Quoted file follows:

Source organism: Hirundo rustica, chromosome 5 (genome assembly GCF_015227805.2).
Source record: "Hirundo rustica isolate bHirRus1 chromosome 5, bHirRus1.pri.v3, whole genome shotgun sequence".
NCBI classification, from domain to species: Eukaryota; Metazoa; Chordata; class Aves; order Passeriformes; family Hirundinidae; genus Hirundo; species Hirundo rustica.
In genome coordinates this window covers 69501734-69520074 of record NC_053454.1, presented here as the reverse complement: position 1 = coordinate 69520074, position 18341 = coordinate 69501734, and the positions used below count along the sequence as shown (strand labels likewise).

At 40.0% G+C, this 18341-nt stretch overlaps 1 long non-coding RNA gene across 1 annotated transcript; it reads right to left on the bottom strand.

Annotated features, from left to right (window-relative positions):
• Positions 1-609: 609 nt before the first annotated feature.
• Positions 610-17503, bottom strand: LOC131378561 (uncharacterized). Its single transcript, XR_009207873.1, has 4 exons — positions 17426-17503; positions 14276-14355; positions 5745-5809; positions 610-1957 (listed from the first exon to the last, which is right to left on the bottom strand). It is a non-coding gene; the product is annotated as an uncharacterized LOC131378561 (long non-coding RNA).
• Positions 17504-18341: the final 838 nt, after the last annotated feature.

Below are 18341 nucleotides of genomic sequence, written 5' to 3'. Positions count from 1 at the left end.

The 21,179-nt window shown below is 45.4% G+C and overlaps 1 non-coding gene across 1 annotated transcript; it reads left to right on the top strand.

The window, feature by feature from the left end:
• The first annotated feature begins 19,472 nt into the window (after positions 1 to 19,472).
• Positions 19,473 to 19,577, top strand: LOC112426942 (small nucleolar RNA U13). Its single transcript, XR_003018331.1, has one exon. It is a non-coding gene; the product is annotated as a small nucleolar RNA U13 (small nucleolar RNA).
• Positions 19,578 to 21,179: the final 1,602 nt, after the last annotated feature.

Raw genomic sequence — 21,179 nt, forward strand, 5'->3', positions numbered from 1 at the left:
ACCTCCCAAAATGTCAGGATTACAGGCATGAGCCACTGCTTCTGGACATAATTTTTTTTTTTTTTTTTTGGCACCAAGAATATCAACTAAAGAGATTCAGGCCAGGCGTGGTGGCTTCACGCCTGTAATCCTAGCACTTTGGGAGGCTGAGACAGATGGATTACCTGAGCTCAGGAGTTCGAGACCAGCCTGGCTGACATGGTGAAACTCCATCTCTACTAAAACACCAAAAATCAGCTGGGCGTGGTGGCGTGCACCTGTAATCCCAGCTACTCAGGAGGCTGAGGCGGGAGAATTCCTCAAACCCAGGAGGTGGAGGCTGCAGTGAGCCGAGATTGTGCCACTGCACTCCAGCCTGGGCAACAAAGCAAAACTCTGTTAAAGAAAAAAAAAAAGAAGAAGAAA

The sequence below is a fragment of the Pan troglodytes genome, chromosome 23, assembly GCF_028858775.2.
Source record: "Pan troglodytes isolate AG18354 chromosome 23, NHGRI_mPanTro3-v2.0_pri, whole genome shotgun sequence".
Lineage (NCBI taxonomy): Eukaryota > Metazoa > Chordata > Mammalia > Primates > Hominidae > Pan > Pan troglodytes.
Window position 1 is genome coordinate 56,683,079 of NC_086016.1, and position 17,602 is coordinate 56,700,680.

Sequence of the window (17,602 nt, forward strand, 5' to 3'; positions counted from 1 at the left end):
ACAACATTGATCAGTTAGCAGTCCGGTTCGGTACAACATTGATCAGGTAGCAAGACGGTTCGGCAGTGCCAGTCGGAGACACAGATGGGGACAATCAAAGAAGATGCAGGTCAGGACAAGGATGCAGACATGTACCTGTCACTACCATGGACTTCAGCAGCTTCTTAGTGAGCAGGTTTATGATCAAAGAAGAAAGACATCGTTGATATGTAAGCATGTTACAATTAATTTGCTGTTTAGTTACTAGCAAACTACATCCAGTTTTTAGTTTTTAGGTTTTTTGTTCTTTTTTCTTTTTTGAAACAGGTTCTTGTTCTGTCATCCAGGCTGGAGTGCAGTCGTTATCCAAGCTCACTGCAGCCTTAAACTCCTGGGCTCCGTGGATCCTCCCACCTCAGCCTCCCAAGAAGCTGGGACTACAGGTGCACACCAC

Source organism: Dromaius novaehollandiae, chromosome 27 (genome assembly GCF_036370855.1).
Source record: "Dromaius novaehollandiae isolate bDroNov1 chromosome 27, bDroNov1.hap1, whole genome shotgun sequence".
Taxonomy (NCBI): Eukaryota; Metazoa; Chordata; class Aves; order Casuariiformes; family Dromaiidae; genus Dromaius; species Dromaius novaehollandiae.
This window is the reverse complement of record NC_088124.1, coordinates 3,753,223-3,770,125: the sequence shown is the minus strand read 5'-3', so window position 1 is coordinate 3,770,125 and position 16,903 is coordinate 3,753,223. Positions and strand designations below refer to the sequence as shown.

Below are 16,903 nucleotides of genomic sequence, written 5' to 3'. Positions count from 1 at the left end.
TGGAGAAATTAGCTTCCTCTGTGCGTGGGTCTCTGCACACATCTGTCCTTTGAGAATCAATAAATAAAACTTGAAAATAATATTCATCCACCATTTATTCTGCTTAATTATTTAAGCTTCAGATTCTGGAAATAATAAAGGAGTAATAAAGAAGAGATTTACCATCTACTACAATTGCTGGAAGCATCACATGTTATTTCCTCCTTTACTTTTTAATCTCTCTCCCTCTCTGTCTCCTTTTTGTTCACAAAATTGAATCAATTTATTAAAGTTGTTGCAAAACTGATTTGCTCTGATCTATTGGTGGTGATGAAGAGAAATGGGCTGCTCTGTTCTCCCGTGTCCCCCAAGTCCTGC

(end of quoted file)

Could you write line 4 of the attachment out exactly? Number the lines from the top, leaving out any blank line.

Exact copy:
In genome coordinates this window covers 69501734-69520074 of record NC_053454.1, presented here as the reverse complement: position 1 = coordinate 69520074, position 18341 = coordinate 69501734, and the positions used below count along the sequence as shown (strand labels likewise).